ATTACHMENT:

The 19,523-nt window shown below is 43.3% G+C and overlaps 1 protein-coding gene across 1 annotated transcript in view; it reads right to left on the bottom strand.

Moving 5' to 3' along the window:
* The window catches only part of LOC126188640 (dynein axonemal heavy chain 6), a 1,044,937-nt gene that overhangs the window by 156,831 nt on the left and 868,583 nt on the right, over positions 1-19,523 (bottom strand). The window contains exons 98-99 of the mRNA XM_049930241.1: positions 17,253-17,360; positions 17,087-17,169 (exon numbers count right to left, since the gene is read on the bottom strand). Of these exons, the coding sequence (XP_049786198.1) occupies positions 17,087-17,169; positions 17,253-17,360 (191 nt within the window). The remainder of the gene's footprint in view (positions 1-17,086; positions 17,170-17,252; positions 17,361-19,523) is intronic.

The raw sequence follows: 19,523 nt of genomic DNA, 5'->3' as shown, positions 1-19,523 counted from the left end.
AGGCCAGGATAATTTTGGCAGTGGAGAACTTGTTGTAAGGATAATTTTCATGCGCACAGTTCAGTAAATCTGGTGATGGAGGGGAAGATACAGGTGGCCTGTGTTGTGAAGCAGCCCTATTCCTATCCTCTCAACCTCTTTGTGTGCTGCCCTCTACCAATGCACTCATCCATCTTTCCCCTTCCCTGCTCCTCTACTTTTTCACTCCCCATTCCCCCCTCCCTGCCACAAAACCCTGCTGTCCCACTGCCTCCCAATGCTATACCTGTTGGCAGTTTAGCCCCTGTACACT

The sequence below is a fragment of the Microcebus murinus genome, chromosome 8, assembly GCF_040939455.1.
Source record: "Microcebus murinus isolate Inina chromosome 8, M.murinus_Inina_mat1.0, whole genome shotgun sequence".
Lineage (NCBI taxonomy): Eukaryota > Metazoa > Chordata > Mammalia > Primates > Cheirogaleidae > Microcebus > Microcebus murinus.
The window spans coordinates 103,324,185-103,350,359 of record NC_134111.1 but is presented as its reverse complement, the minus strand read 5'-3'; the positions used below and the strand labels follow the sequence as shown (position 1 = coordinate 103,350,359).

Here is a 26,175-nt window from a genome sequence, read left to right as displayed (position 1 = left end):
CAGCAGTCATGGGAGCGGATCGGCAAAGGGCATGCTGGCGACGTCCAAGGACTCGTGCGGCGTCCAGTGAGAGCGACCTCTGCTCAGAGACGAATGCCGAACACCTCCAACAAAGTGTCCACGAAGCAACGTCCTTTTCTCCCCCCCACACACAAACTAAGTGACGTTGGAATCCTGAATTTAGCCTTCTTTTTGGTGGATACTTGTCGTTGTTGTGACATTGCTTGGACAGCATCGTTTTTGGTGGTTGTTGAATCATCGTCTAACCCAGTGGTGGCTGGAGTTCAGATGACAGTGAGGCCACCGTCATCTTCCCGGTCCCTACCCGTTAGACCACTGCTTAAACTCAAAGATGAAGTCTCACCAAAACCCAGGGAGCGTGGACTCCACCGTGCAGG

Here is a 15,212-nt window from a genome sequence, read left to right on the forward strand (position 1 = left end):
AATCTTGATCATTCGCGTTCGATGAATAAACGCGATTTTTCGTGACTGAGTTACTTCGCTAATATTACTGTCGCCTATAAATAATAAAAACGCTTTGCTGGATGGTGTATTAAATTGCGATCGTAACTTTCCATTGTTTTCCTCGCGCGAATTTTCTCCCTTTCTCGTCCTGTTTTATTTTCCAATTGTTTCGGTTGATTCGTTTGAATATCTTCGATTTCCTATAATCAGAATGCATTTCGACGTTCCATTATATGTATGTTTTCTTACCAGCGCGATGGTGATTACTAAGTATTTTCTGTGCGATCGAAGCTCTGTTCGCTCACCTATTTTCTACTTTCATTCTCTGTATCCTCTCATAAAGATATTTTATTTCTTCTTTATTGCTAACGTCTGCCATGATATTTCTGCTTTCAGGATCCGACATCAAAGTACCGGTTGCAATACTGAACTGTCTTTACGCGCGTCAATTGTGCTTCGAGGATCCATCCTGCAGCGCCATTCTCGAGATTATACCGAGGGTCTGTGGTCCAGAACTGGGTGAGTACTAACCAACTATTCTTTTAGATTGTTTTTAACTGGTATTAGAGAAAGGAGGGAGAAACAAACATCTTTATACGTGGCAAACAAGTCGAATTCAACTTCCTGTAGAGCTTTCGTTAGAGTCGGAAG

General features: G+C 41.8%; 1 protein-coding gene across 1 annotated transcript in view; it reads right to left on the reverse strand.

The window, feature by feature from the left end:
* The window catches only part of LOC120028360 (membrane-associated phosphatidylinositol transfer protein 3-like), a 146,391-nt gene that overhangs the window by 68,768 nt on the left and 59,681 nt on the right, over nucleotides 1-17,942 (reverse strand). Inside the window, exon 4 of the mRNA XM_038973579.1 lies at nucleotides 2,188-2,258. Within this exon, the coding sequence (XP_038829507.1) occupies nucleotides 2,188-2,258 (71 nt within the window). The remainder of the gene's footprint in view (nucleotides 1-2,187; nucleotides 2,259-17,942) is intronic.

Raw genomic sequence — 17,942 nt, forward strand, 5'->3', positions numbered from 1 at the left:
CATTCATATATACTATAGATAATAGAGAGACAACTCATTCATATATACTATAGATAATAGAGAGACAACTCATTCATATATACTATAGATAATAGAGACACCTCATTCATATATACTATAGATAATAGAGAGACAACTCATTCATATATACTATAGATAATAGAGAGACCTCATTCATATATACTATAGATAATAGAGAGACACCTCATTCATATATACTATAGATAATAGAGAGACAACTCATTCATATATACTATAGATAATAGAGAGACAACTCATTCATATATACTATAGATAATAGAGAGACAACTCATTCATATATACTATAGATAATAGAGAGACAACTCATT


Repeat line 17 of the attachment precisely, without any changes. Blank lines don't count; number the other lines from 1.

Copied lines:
Raw genomic sequence — 17,942 nt, forward strand, 5'->3', positions numbered from 1 at the left: